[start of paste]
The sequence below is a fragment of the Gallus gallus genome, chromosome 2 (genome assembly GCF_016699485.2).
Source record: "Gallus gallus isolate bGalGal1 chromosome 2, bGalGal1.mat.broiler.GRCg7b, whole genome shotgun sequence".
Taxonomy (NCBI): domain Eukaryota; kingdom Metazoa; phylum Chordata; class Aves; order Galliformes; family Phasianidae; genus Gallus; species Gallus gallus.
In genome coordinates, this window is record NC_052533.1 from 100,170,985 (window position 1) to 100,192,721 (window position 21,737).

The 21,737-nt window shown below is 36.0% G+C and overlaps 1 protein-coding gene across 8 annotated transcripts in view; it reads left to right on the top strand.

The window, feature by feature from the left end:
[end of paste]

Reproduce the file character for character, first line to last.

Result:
The sequence below is a fragment of the Gallus gallus genome, chromosome 2 (genome assembly GCF_016699485.2).
Source record: "Gallus gallus isolate bGalGal1 chromosome 2, bGalGal1.mat.broiler.GRCg7b, whole genome shotgun sequence".
Taxonomy (NCBI): domain Eukaryota; kingdom Metazoa; phylum Chordata; class Aves; order Galliformes; family Phasianidae; genus Gallus; species Gallus gallus.
In genome coordinates, this window is record NC_052533.1 from 100,170,985 (window position 1) to 100,192,721 (window position 21,737).

The 21,737-nt window shown below is 36.0% G+C and overlaps 1 protein-coding gene across 8 annotated transcripts in view; it reads left to right on the top strand.

The window, feature by feature from the left end: